For the past three years, there has only been one way to get a glimpse of Zack Loffert’s collection of vintage cars: to rent them.
The 33-year-old car enthusiast – who owns several vehicles that have appeared in movies, as well as more traditional classic cars – leased them between $ 250 and $ 1,000 a day through his Rodz & Bodz business. Customers reserve them for media productions or weddings. Or just a stroll.
But Loffert’s collection is accelerating for a more public profile. On May 15, he opened a museum exhibiting 60 of his cars in the Colorado Mills Mall in Lakewood, where Saks Off 5th previously operated.
âI felt the collection was hidden and hated that it wasn’t open to the public because we have a limited client base,â Loffert said. “People who knew our cars begged me to let others enjoy it and told me to stop being selfish.”
There’s âBumblebee,â the old Chevrolet Camaro used in the 2007 âTransformersâ first scene. And the little three-wheeled Corbin Sparrow that Mike Myers drove in the 2002 âAustin Powers in Goldmemberâ.
One of Loffert’s personal favorites is the bright yellow Hummer that Woody Harrelson used to hunt down the Twinkies in 2009’s âZombielandâ.
It won’t be in the museum, but it could be parked outside. That’s because he’s Loffert’s daily driver.
âI’ve always liked the way the car becomes the characters in the movies,â he said.
Look in the rearview mirror
Loffert, originally from Littleton, has been passionate about cars from a young age. He was raised by women and said he wanted to find an outlet for his testosterone, spending time in the auto stores of his uncles and friends. Before he was old enough to drive he had two cars named after him, one from his mother and the other bought with money from a lawn mowing company.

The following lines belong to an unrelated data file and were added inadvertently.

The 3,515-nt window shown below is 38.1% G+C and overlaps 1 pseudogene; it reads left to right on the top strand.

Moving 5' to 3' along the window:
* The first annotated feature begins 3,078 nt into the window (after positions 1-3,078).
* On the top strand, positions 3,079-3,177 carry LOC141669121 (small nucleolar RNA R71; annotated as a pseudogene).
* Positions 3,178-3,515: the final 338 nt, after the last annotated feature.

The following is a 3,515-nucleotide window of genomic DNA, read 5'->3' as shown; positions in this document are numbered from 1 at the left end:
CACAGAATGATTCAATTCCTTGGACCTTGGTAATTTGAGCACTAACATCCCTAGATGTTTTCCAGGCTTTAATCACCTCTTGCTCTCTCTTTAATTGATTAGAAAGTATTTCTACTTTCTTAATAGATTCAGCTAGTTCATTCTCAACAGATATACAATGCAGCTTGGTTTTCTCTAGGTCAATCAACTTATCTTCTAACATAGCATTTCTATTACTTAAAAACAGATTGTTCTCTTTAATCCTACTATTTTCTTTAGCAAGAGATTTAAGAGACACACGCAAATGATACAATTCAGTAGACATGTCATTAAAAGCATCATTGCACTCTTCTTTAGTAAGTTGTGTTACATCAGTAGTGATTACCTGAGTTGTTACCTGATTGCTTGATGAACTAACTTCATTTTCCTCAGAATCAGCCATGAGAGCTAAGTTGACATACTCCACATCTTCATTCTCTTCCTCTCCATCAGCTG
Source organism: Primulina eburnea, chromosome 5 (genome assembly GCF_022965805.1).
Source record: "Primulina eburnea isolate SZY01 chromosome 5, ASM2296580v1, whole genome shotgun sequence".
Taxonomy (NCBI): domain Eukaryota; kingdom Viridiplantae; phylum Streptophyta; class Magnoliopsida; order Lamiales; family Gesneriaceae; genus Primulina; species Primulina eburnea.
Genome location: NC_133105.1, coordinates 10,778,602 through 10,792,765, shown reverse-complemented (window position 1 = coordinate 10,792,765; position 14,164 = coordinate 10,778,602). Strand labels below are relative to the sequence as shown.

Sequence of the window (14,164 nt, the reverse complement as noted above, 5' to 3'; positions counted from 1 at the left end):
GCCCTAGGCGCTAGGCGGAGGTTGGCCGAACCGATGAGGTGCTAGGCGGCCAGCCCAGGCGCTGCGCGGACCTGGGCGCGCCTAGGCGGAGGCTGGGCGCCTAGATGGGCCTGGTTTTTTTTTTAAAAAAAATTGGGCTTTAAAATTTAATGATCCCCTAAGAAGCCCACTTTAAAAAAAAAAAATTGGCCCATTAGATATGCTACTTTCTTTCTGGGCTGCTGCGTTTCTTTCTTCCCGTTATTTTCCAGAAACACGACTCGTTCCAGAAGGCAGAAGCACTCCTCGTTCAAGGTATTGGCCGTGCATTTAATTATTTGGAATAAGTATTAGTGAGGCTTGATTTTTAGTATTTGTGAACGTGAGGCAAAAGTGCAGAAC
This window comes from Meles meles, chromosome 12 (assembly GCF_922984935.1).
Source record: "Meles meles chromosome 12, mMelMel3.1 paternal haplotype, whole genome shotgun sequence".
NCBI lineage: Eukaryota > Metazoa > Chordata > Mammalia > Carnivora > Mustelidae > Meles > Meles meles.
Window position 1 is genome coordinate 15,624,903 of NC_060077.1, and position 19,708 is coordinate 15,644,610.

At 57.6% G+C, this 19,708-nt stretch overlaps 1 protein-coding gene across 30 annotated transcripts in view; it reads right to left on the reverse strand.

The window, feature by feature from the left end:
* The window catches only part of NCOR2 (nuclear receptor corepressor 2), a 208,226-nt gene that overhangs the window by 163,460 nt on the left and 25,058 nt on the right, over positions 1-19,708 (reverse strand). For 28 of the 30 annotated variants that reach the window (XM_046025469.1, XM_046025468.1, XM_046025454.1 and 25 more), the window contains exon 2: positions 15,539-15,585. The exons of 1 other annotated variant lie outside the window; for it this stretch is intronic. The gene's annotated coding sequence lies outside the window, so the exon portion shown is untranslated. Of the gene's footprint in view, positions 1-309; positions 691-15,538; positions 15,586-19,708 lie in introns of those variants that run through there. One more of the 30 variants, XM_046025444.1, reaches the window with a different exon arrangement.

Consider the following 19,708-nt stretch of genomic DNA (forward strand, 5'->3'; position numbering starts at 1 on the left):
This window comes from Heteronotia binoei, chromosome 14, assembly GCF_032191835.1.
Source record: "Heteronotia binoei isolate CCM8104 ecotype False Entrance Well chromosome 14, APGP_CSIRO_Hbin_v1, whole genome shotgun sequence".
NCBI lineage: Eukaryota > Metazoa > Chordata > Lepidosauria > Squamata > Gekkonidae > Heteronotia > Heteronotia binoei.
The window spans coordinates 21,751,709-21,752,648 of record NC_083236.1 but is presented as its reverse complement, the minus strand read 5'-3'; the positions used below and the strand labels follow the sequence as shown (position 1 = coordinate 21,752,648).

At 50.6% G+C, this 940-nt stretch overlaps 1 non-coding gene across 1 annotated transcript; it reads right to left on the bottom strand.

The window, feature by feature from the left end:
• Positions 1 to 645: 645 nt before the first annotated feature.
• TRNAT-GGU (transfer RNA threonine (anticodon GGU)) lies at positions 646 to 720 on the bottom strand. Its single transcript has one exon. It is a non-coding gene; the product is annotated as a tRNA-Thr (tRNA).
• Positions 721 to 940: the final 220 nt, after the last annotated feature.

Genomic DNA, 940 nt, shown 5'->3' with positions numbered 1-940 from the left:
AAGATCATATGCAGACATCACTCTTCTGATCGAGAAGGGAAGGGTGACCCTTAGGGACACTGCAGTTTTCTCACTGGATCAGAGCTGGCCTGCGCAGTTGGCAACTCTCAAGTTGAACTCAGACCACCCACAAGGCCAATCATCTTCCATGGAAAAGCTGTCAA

“And at the age of 16 and a half, I had 15 speeding tickets, so the judge ended up having me sell one of them,” Loffert said.
He started working in auto sales and repair, and said he went on to start a business to help turn around struggling auto stores.
âI was helping some of them, who were making between $ 700,000 and $ 800,000 a year, earn between $ 1.8 and $ 1.9 million a year. But my salary was not the same, so I decided to do something for myself, âsaid Loffert.
Loffert bought cars at auction and online with his savings over time. He also builds three to five cars a year, some of which are replicas of animated films, like the Mystery Van in âScooby Dooâ. In 2016, he said, he won $ 50,000 on a lottery ticket. He used it to buy three cars.
Three weeks before his wedding in 2017, he told his wife he was going to launch Rodz & Bodz and rent out his car collection, which at the time contained 25 vintage and movie cars.
âThere wasn’t a company in the state that leased cars for a variety of uses, and I wanted to build something where I didn’t have competition,â Loffert said. “I had friends in the film industry who picked us up right away, so this seemed like the perfect route.”
Relaunch the rental activity
Rodz & Bodz, which he launched in 2018, previously operated out of a 14,000 square foot former warehouse at the corner of Santa Fe Drive and Hampden Avenue in Englewood. Loffert has a staff of six and plans to double it this year.
Customers can lease a vehicle for as little as a few hours to several years. A small town cafe has been renting Loffert’s replica cars from âMaterâ and âLightning McQueenâ from the 2006 movie âCarsâ for two years, he said.
Loffert said around 25 cars have been hired for television and movies, some of which are slated to premiere at the Sundance Film Festival and on Netflix. Every six months, it sends a list of cars available for rental to various administrators. He is usually not told the name of the project, but how long each director needs the vehicle.